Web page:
Changes in Public Attitude in Denmark

Denmark is famous around the world for being a liberal society, surpassed by none (except maybe the Netherlands) in its everything-goes attitude towards life. We were the first in the world to legalise porn (1969), same-sex unions (1989), and the first to perform sex-change operations (1952). Freetown Christiania was unique at its time in providing a haven for lefties wishing an alternative lifestyle (not to mention marijuana).

Although these issues are not about to change, others are. Previously, the Danish zeitgeist could be described as: “we don’t need people telling us how to behave, thank you very much”. Now, this is increasingly giving way to “it’s perfectly all right to have common do’s and don’t’s”. Certain issues have seen a remarkably fast change in public opinion over the last decade or so. Let me highlight a few examples.


I can only applaud this one. The U.S. were pioneers, and for a while in the late 90’s the difference was huge. I’d travel to America and notice with amusement the groups of office workers standing on the kerb outside their building, banished from the inside. And I’d return to Denmark to meet the unpleasantries of nicotine-deprived Danes puffing happily at baggage reclaim. It used to be impossible to travel any long distance in Denmark and not have your clothes smelling of tobacco from interaction on trains or ferries.

Not so today. The office building scene is now a common fixture in Copenhagen, and dining out is much more pleasant. Even more interesting is the fact that most Danes support the new laws. A genuine change in attitude has occurred, and a sizeable number of people are even open to the idea of restricting smoking in your own home, in order to protect children from second-hand smoke.

Child rearing

Another issue that has remarkably fast become a non-issue is domestic corporal punishment (also known as spanking your kids). It was not a common fixture in my childhood, but it did happen, and it probably worked, too. The practice was, however, outlawed in Denmark in 1997. And today, 13 years later, any discussion of the topic is a dead duck. This is just not socially acceptable any longer.

The ban follows other countries, all European. It is still legal practice in most of the world, including the U.S., but also England, Switzerland, France, and Australia. In many places, corporal punishment in schools is also legal. This was banished in Denmark in 1967.

The interesting thing to note in both examples is that new legislation has a very real effect on public attitude. The degree to which we accept new laws and let them become social mores is surprising.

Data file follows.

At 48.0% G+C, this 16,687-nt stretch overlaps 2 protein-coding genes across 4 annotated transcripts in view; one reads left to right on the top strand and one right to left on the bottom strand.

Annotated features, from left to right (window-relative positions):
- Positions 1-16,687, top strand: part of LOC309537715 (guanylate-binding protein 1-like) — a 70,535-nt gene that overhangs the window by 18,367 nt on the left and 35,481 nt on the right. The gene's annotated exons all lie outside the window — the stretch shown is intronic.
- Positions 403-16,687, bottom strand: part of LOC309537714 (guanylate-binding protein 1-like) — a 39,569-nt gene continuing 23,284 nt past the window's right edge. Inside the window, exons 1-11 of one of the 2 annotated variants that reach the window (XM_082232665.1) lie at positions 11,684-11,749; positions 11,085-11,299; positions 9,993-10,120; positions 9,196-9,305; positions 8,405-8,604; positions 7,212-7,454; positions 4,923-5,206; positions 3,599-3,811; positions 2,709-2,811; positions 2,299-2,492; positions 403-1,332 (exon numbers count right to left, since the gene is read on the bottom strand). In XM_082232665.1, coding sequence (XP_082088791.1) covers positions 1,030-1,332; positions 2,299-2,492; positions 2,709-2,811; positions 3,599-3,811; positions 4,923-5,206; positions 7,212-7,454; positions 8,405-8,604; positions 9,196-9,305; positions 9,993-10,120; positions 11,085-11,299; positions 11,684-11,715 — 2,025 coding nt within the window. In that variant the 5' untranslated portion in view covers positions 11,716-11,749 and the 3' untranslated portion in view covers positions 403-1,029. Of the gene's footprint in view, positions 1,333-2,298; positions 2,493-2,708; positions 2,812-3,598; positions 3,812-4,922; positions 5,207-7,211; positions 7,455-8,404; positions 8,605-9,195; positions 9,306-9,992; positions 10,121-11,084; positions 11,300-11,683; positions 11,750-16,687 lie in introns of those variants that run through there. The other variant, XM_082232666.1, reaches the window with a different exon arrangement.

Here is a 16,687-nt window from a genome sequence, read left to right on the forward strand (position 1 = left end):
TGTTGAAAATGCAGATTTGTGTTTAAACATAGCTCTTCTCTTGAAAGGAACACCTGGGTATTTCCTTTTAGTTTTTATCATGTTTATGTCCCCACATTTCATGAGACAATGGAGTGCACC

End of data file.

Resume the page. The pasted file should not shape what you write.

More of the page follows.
Behaviour on trains and stations

My last example has no political connections, but is saying all the same. I notice it every time I ride the S-trains in Copenhagen. This year they have commenced a massive effort to teach us (the passengers) how to behave. Let people exit the train before entering. Use all train doors to ease congestion. Don’t let your bicycle block free passage of others. Etc., etc. Previously, campaigns like this would have been something you saw in Singapore and dismissed with a shrug. Perhaps it’s necessary, and I’m a big fan of public order, so that’s fine.

But it’s an altogether different attitude from not very long ago. I remember a letter to the editor in the DSB monthly, Ud & Se, in which a reader suggested putting signs on escalators telling people to stand on the right and walk on the left. Why couldn’t we figure it out here, when it worked so well in other world cities? The reply was non-committal: there is no need, people can figure it out for themselves. Apparently, they can’t. Not that many years after, signs exactly as requested started appearing throughout Copenhagen. And people have learned pretty well, I’d say.

I can’t really make up my mind as to whether the change is for the better or for the worse. On one hand, I like not getting second-hand smoke or being blocked on escalators. On the other, it is a little bit frightening how public opinion can change, given the right law or campaign.

The big question is: are we still as a people free-thinking, liberal and open-minded? Were we ever, really?


Author: Kenneth Mollerup Birch

Living north of Copenhagen, Denmark. MA in Information Science. Interests include communication, internet, sociology, language, politics, religion, theology, travel, music, and food.

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